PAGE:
The end of 2009 also marks the end of my tour of duty as a Doctor to the Barrios. The 2 years have passed. I still could remember how I started as a DTTB, how I went to Manila all by myself for the first time, heading for DOH to take the exams and the interview for DTTB. I still could recall how I made new friends and met my batchmates during our predeployment seminar, how they chose me to be their batch president and how we learned our first dance steps which catapulted us to being the Dancing Doctors to the Barrios. Since then it has been one long roller-coaster ride. There have been so many ups as well as downs and while along the way there were feelings of regret and frustrations, victory and success as well. Sometimes one could no longer distinguish one emotion from the other. There are times when they come in successions I could hardly cope up and adjust. But even as I end my being a Doctor to the Barrios, I still believe that I shall always remain as a DTTB by heart. For once you become a DTTB, there is really no going back.
There are many DTTB's who took up residency after their tour of duty and quite a few of them returned to government service either as a LGU-hired MHO's or CHO's or re-entered DTTB. There are some DTTB's who remained in government and served either as rural health physicians or became health managers working for DOH or for other international agencies. Some went to further studies and took up Masters in Public Health or Public Administration or International Public Health. Whatever road they took after DTTB life, it can be said that these DTTB's remained as DTTB's in spirit and in practice.
I am humbled and honored to belong to an elite circle of doctors, to a family of "heroes", a brotherhood whose bonds remain eternal. Thanks to modern-day technology, there are now means which these DTTB's can still link up with each other and update each other of the latest happenings in their lives.
It is a tough life being a DTTB and while there is ample financial compensation, one will come to realize that at the end of the day, there are things which a DTTB does which are not in a sense appropriately compensated. But money has never been the motivation of a DTTB, at least for a genuine DTTB. While it is a necessity, it is not really the motivation. For if it were, then many would have quit right at the start.
If only many "mainstream" doctors listen to the multitude of stories of these DTTBs. If only they know about some DTTB's who have to cross high seas and travel for 12 hours just to reach a remote island and stay there for the next 6 months at least. If only they know about some DTTB's who have to evade the crossfire between military offensive and insurgent rebels and later on get kidnapped to treat the wounded members of the rebels. If only they know about some DTTB's who have to fight to the teeth for the rights of their RHU staff and go against politicians who intimidate and literally threaten these DTTB's. There are many stories and each DTTB is a unique story on its own.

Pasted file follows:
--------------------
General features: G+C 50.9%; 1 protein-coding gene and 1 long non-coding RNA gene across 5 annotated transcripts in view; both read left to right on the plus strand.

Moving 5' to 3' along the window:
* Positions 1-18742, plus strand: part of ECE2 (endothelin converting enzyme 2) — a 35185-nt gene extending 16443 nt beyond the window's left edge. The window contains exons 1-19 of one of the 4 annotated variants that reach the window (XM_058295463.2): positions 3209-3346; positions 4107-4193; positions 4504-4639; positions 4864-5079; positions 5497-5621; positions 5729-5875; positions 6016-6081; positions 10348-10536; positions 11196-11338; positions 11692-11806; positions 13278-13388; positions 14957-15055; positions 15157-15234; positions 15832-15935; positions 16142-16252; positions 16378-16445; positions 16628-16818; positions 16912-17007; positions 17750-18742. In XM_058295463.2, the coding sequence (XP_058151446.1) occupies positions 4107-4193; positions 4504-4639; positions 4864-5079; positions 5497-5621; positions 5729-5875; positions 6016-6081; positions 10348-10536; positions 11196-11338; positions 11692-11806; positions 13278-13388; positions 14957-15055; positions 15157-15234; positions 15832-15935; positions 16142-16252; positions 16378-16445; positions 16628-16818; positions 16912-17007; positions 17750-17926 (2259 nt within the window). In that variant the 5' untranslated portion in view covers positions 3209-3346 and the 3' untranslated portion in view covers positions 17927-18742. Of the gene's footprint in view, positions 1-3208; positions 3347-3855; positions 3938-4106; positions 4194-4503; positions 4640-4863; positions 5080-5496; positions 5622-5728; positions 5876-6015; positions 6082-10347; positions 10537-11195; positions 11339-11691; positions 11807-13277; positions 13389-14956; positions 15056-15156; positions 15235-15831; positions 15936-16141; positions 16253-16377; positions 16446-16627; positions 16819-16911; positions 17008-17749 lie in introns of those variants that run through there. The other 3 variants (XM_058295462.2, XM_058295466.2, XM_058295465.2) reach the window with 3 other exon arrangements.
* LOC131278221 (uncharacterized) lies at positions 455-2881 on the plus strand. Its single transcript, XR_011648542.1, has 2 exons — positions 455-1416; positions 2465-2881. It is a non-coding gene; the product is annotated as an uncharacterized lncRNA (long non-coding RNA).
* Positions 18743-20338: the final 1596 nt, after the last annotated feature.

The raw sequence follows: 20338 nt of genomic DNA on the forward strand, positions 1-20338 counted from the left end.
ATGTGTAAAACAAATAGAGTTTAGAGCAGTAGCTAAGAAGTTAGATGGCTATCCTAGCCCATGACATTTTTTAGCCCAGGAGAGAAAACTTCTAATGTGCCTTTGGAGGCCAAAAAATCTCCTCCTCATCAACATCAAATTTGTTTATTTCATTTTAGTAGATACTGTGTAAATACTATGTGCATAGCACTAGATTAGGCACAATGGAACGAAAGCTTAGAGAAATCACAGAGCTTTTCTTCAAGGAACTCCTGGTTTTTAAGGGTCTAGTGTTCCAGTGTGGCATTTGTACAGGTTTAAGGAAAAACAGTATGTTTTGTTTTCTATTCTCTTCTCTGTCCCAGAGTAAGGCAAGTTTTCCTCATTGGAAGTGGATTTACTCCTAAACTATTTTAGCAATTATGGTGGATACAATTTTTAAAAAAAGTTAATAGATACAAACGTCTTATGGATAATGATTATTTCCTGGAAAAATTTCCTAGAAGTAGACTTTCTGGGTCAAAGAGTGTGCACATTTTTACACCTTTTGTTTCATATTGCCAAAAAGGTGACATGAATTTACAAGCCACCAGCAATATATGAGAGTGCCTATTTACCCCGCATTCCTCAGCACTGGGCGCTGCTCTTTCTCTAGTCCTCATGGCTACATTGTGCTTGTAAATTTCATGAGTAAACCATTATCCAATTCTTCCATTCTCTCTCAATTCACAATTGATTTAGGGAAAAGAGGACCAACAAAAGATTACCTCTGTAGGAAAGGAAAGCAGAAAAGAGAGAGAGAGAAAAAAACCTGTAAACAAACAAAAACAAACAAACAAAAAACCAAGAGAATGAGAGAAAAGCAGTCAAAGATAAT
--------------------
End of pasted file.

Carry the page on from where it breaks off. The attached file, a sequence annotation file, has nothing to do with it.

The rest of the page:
I am blessed to have been given this opportunity to make my own story as a DTTB, through the work that I have done in Candoni. The last 2 years have been exciting, emotionally and physically draining at times, thrilling, but really memorable and unforgettable in more ways than one.
At hindsight there are many things I wish I would have done in a different way and I guess looking back is always looking with a 20/20 vision. I guess that is what we call the learning process. I have learned so much about myself, my strengths, my weaknesses, my potentials, my areas for growth, my capabilities and my inadequacies. I have learned so much about being a doctor and how to deal with so many varying personalities, from the "big wigs" to the "little people".
In 2010, I step into a new world which is not really far from the "old world". Perhaps what made it "new" is the new perspective that I bring into it. I might not have saved the world like what I may have originally intended. Maybe I did make a difference although I am not sure about the impact it can bring. Maybe we are not really the heroes that we thought we were. However, I believe that what we have become because of this experience will always remain in our hearts.
I am thankful to the Lord for the opportunity to serve even if the service I have rendered might not have been enough. At least I can say that I have given it a shot. To my fellow Doctors to the Barrios, both past, present and even the future, I salute you.